Issue: Under federal law, can a federal district court issue a preliminary injunction against a local school district in a case involving the Individuals with Disability Education Improvement Act (IDEIA) requiring the school district to comply with a state agency’s ‘stay put’ order?
|Area of Law:||Education Law, Litigation & Procedure|
|Keywords:||Preliminary injunction; Stay put order; Individuals with Disability Education Improvement Act (IDEIA)|
|Cited Cases:||282 F. Supp. 2d 221; 336 F.3d 260; 287 F.3d 267; 297 F.3d 195; 420 F.3d 181|
|Cited Statutes:||20 U.S.C. § 1415, § 1415(j)|
“[A] request to enjoin a preexisting ‘stay put’ order is handled appropriately by the district court’s application of traditional preliminary injunction analysis.” Johnson ex rel. Johnson v. Special Educ. Hearing Office, State of Cal., 287 F.3d 1176, 1180 (9th Cir. 2002). See Pardini v. Allegheny Intermediate Unit, 420 F.3d 181, 188 (3d Cir. 2005) (agreeing with Johnson). See also Mostow v. Hinsdale Twp. High Sch. Dist. 86, No. 06 C 4505, 2006 U.S. Dist. LEXIS 63462 (N.D. Ill. Aug. 25, 2006) (Gottschall, J.) (stating that the Seventh Circuit Court of Appeals has indicated that such relief can be obtained using the normal test for a preliminary injunction).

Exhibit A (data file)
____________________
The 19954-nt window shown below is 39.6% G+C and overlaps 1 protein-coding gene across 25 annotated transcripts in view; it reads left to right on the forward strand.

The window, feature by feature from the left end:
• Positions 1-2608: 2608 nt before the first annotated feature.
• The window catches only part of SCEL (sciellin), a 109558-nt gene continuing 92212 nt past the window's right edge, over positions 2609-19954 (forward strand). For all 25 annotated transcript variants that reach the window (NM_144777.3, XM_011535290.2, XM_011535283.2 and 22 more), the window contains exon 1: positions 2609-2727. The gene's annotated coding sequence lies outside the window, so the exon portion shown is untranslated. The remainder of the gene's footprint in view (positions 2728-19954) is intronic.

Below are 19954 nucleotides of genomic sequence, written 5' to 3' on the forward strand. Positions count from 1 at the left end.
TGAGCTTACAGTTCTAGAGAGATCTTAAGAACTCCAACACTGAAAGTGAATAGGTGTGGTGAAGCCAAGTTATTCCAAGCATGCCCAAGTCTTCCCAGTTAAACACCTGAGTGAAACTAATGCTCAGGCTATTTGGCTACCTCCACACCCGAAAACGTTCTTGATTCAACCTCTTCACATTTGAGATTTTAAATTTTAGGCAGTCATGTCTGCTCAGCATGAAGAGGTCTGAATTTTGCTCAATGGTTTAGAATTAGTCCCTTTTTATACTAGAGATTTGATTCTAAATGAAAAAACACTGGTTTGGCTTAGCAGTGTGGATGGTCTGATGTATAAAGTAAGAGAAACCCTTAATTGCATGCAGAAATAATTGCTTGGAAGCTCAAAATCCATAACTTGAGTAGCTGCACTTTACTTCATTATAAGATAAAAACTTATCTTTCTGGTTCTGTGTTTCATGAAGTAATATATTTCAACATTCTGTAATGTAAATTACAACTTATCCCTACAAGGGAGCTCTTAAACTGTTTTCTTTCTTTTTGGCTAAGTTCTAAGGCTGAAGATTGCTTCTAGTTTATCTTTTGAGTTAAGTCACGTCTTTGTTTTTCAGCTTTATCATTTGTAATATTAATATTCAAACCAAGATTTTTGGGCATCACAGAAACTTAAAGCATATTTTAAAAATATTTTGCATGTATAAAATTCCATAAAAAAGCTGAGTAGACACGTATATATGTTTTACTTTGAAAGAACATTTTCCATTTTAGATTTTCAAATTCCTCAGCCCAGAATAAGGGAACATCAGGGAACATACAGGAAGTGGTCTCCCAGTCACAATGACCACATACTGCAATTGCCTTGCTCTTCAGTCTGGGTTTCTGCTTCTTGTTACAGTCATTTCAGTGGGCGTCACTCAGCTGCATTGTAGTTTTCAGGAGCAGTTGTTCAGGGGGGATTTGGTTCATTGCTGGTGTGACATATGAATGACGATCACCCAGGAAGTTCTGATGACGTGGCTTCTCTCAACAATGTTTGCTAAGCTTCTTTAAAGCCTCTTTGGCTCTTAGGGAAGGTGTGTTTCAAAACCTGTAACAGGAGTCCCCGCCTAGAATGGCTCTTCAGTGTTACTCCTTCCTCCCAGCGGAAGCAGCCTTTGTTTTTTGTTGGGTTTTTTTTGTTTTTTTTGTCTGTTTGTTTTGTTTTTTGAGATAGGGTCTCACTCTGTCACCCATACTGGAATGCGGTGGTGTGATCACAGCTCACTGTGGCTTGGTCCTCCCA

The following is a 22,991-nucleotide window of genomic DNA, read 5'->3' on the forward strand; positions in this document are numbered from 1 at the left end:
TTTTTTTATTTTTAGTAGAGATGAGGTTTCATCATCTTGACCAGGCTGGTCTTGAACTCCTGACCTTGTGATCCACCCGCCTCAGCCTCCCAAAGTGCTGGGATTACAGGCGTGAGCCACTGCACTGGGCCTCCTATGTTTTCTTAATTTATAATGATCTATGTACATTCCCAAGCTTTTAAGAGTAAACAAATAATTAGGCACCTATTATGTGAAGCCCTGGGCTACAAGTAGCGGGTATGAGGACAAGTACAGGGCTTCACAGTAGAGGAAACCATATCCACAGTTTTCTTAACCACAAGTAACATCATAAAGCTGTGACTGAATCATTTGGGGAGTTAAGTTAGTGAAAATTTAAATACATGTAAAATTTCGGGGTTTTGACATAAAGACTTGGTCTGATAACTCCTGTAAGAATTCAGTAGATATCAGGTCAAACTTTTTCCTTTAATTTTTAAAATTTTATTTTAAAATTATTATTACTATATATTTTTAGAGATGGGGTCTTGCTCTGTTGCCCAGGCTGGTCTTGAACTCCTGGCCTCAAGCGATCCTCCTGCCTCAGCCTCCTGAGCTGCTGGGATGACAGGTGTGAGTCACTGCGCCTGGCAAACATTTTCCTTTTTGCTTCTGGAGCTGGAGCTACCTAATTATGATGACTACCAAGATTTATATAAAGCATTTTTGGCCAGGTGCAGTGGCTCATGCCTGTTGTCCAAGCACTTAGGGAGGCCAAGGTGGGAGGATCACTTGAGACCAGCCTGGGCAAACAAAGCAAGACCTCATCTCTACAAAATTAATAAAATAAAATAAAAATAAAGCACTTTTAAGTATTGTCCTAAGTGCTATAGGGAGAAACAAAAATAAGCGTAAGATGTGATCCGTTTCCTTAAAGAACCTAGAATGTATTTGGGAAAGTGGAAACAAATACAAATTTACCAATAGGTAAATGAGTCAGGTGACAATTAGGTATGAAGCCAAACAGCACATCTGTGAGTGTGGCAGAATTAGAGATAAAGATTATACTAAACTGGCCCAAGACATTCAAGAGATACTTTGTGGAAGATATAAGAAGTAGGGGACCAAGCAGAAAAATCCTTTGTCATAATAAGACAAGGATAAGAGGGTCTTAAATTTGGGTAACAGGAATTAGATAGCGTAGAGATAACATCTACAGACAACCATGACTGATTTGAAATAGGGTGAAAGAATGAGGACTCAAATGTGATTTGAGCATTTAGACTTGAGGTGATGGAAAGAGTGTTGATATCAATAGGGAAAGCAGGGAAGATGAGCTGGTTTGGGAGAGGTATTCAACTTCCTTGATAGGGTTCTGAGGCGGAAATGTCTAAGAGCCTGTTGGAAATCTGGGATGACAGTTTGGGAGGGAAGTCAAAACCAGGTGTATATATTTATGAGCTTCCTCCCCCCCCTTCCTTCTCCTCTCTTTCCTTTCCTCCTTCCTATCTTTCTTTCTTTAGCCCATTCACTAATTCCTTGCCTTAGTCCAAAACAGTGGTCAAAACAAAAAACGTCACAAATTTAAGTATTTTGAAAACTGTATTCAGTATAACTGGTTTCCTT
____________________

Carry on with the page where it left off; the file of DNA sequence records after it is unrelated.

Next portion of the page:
Thus, the federal district court may issue a preliminary injunction or temporary restraining order (TRO) restraining a district from moving a pupil for out-of-class education time as part of an ALJ’s “stay put” decision. Whether parent-plaintiffs are entitled to TRO relief is dependent upon the traditional factors analyzed for providing injunctive relief.
[A] district court may permissibly grant the extraordinary remedy of a preliminary injunction only if (1) the plaintiff is likely to succeed on the merits; (2) denial will result in irreparable harm to the plaintiff; (3) granting the injunction will not result in irreparable harm to the defendant; and (4) granting the injunction is in the public interest.
P.C. Yonkers, Inc. v. Celebrations the Party and Seasonal Superstore, LLC, 428 F.3d 504, 508 (3d Cir. 2005) (citations and quotation […]